From Vox (David Roberts):
The Colorado legislature has had an extraordinarily productive year so far, passing a stunning array of climate and clean energy bills covering everything from clean electricity to utilities, energy efficiency, and a just transition. The list is really pretty amazing…
It got me thinking: Just how big a role are EVs going to play in decarbonization? How should policymakers be prioritizing them relative to, say, renewable energy? Obviously, every state and country is going to need to do both eventually — fully electrify transportation and fully decarbonize electricity — but it would still be helpful to better understand their relative impacts.
Nerds to the rescue!
A new bit of research commissioned by Community Energy (a renewable energy project developer) casts light on this question. It models the carbon and financial impacts of large-scale vehicle electrification in Colorado and comes to two main conclusions.
First, electrifying vehicles would reduce carbon more than completely decarbonizing the state electricity sector, pushing state emissions down 42 percent from 2018 levels by 2040 — not enough to hit the targets on its own, but a huge chunk. Second, electrifying vehicles saves consumers money by reducing the cost of transportation almost $600 a year on average.
Rapid electrification is a win-win for Colorado, a driver of decarbonization and a transfer of wealth from oil companies to consumers — but only if charging is managed intelligently.
EVs bring carbon and consumer benefits
First, the headline: Electrifying EVs…reduces emissions a lot.
In the EV-grid scenario, electricity sector emissions fall 46 percent — the number is lower because about a third of the additional electricity demand from EVs is satisfied by natural gas — but overall state emissions drop 42 percent, more than two and a half times as much, representing 37 million metric tons of carbon dioxide. That’s thanks to an 80 percent drop in transportation emissions…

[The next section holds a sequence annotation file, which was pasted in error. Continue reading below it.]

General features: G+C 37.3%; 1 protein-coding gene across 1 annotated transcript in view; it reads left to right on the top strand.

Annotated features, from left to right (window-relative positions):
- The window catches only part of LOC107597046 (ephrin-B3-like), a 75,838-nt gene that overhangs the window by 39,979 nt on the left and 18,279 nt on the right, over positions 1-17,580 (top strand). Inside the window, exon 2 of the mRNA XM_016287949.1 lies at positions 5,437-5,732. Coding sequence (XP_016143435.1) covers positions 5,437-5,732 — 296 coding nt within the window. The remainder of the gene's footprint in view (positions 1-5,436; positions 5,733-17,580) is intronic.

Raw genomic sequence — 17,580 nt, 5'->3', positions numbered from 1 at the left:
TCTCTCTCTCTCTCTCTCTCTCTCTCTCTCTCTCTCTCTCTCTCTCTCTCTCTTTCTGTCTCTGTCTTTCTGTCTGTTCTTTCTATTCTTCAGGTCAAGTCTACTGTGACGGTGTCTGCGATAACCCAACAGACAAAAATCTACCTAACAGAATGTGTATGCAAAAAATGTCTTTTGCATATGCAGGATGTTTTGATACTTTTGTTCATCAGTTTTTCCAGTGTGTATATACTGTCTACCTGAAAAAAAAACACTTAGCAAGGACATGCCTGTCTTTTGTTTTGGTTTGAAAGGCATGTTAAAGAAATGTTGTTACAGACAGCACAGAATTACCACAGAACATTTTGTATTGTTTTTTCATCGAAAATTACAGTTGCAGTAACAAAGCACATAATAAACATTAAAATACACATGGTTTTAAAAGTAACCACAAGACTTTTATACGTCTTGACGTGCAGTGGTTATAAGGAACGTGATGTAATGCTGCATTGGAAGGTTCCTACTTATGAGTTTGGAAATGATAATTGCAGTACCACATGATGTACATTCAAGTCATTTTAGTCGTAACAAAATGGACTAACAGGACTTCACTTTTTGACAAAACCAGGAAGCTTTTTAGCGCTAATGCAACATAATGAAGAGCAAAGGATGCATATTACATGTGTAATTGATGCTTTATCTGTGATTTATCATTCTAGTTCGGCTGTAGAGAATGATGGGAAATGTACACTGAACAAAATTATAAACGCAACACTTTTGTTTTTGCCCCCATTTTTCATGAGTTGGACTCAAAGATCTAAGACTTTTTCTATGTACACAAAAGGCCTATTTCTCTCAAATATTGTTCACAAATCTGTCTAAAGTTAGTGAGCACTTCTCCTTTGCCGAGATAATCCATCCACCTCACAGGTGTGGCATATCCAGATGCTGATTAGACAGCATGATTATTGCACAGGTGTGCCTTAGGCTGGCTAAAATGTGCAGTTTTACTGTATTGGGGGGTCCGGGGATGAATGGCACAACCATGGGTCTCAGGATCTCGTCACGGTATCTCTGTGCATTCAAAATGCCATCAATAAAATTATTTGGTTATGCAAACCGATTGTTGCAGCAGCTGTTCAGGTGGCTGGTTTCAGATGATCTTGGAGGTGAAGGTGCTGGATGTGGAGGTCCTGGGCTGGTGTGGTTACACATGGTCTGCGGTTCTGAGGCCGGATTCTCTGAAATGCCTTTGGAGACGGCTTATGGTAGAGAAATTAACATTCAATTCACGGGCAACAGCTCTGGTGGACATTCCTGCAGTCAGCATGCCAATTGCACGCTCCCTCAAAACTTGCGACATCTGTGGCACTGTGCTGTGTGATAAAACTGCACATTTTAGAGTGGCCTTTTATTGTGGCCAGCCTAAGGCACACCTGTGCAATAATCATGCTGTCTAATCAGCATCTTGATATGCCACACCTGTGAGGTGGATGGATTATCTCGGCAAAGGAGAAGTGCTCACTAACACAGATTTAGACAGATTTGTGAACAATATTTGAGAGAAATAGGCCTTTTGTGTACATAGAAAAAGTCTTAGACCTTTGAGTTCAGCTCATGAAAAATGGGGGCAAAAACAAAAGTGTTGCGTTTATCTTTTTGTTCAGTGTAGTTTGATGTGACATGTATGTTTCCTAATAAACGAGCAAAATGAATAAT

As I said, that in itself is not enough to meet the state’s emissions target. The state will have to force some additional cleaning of the electricity sector (and deal with other sectors) to do that, as this year’s package of legislation reflects. (I asked Clack if Vibrant ran a scenario without any new natural gas. Yes, he said. “It was $1 billion per year more expensive [around 1¢/kWh, or 15.9 percent more] and decreased emissions by an additional 14.8 metric tons per year.”)
But the drop in transportation emissions in the EV-grid scenario is sufficient to reduce more overall emissions than the entire Colorado electricity sector produces. EVs are a vital piece of the decarbonization puzzle.
The effect of all the new EVs on electricity generation is pretty simple: There will be more of it…
As you can see, in the cleaner-grid scenario, lost coal generation is replaced by a mix of natural gas, wind, and solar. In the EV-grid scenario, it’s roughly the same mix, just a little more of each — the addition of EVs raises total electricity demand by about 20 percent.
Bonus result: “The increase in generation capacity increases employment in Colorado’s electricity sector by approximately 68 percent by 2040.”
And now, here are the fun parts.
Shifting from internal combustion engine vehicles (ICEV) to EVs would save Colorado consumers a whole boatload of money, for the simple reason that electricity is a cheaper fuel than gasoline. Here are the average savings for a Coloradan that switches from ICEV to EV between 2018 and 2040…
So the average Coloradan will save between $590 and $645 a year — nothing to sneeze at. “The total savings between 2018 and 2040 are estimated to be $16 billion,” Vibrant says, “which equates to a savings of almost $700 million per year.”
You might think, with all the new EV demand added to the grid, electricity rates would go up. In fact, relative to the cleaner-grid scenario, the EV-grid scenario has an extremely small impact on rates (0.7 percent difference at the extreme)…
EVs are a climate triple threat
What this modeling makes clear is that when it comes to clean energy policy, EVs are a triple threat for Colorado (and, obviously, for other states, though the impacts will vary with weather and electricity mix).
For the electricity sector, as long as their charging is properly managed, EVs can provide much-needed new tools to help manage the influx of renewable energy…
For the transportation sector, EVs can radically reduce carbon emissions and local pollution. (Yes, EVs reduce carbon emissions even in areas with lots of coal on the grid.)
And for consumers, EVs save money, not only because the fuel is cheaper (and getting cheaper all the time) but because EVs are much simpler machines, with fewer moving parts and much lower maintenance costs.
Especially in states with electricity sector emissions that are already low or falling, transportation is the next big place to look for emission reductions, and EVs are one of the few options that can reduce emissions at the necessary scale and speed. Colorado is right to encourage them.